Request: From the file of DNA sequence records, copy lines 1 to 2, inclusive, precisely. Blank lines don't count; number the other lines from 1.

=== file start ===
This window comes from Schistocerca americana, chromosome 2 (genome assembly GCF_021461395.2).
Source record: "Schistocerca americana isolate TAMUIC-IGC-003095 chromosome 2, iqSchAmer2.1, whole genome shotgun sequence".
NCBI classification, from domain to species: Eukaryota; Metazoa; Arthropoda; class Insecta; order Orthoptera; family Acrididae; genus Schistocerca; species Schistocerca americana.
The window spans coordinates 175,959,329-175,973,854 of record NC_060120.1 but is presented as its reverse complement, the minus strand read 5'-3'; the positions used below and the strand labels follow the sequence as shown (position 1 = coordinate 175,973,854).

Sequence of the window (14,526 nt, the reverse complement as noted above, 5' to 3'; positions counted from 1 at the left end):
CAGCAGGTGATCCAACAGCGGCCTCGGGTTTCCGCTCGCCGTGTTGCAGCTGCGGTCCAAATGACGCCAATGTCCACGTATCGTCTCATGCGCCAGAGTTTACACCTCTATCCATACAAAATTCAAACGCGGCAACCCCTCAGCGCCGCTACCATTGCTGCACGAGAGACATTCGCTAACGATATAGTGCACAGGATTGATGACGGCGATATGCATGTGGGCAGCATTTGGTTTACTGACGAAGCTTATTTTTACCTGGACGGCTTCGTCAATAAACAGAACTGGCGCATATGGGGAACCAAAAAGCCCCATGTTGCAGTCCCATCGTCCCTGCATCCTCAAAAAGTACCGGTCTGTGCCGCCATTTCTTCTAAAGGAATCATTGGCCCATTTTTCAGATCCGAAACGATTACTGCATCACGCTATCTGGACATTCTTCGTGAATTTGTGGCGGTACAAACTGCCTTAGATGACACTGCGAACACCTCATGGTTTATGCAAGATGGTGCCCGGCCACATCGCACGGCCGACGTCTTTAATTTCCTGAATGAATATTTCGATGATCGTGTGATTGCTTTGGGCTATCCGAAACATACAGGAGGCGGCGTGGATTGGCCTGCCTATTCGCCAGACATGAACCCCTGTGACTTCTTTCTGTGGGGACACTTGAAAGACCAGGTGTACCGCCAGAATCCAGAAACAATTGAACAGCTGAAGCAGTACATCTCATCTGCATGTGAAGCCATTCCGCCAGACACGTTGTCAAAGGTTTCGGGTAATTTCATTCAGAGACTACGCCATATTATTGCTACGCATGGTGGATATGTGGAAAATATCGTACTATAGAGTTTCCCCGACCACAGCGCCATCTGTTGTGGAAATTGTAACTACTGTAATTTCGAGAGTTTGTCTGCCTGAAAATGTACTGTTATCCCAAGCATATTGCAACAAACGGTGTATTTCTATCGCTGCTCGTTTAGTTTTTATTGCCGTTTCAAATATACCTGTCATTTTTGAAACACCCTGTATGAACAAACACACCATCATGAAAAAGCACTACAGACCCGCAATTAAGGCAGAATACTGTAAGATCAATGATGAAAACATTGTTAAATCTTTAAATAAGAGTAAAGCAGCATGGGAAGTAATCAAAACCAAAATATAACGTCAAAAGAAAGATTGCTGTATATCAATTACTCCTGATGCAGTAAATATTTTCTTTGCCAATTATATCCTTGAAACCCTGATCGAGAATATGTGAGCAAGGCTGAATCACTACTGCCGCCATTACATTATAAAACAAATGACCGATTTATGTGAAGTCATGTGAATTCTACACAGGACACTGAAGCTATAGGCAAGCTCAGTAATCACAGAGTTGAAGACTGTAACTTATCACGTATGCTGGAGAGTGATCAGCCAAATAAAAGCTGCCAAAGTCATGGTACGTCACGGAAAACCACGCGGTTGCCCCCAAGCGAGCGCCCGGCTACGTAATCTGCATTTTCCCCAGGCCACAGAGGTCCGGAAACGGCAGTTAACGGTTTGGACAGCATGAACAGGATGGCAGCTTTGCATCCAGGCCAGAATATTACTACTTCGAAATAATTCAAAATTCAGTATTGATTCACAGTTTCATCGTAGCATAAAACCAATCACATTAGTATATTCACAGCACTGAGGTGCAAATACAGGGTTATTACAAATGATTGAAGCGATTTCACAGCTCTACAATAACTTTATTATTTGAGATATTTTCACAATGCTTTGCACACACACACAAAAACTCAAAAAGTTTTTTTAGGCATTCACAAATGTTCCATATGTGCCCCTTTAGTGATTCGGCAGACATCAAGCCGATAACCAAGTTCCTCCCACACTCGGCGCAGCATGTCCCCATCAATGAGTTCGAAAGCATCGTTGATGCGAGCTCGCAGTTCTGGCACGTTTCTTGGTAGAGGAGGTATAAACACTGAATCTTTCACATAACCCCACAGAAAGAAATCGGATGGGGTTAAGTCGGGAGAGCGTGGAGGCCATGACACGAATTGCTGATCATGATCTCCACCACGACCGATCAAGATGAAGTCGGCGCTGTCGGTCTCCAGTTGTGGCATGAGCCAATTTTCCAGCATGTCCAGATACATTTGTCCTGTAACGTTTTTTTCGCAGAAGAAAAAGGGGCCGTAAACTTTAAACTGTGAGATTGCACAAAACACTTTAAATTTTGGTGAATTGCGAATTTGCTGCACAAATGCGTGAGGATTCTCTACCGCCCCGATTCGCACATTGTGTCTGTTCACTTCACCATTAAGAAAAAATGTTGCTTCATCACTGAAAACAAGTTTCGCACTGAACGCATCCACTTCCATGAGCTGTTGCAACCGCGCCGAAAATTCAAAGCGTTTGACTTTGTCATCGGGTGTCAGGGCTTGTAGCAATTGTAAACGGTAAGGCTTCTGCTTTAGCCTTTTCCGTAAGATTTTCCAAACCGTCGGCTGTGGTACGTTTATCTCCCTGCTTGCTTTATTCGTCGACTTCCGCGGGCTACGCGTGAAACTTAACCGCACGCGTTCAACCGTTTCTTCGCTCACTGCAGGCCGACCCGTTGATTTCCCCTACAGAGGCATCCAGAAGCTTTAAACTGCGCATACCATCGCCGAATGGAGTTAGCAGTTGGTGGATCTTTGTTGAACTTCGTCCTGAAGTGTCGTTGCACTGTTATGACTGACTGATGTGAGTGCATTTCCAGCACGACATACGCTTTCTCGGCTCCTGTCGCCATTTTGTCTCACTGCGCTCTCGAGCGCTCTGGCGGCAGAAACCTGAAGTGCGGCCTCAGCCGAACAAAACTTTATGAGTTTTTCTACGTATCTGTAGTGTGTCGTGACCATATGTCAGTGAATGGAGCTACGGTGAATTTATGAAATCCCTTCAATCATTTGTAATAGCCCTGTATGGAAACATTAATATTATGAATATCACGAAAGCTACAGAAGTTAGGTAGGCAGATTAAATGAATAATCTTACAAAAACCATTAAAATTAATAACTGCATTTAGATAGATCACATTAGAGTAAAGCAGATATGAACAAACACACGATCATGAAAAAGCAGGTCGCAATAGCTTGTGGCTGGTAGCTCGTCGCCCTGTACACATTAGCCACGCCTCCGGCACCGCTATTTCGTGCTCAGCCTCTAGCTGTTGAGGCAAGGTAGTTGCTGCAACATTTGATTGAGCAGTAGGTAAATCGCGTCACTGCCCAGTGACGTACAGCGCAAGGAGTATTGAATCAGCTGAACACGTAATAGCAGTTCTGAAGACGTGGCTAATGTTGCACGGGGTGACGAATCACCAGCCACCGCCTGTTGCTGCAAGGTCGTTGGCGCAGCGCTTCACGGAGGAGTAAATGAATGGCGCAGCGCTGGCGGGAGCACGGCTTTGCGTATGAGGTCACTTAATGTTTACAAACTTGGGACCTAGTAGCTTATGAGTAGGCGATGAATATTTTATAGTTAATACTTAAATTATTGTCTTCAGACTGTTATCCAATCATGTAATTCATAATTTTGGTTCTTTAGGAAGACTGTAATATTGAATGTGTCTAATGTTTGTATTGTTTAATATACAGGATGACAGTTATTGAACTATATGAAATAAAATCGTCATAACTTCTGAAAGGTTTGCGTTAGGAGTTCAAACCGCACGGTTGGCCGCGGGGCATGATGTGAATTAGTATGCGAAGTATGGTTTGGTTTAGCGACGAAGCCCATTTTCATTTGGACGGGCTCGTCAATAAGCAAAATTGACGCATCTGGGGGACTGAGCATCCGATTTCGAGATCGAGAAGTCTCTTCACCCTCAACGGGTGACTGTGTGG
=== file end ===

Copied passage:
This window comes from Schistocerca americana, chromosome 2 (genome assembly GCF_021461395.2).
Source record: "Schistocerca americana isolate TAMUIC-IGC-003095 chromosome 2, iqSchAmer2.1, whole genome shotgun sequence".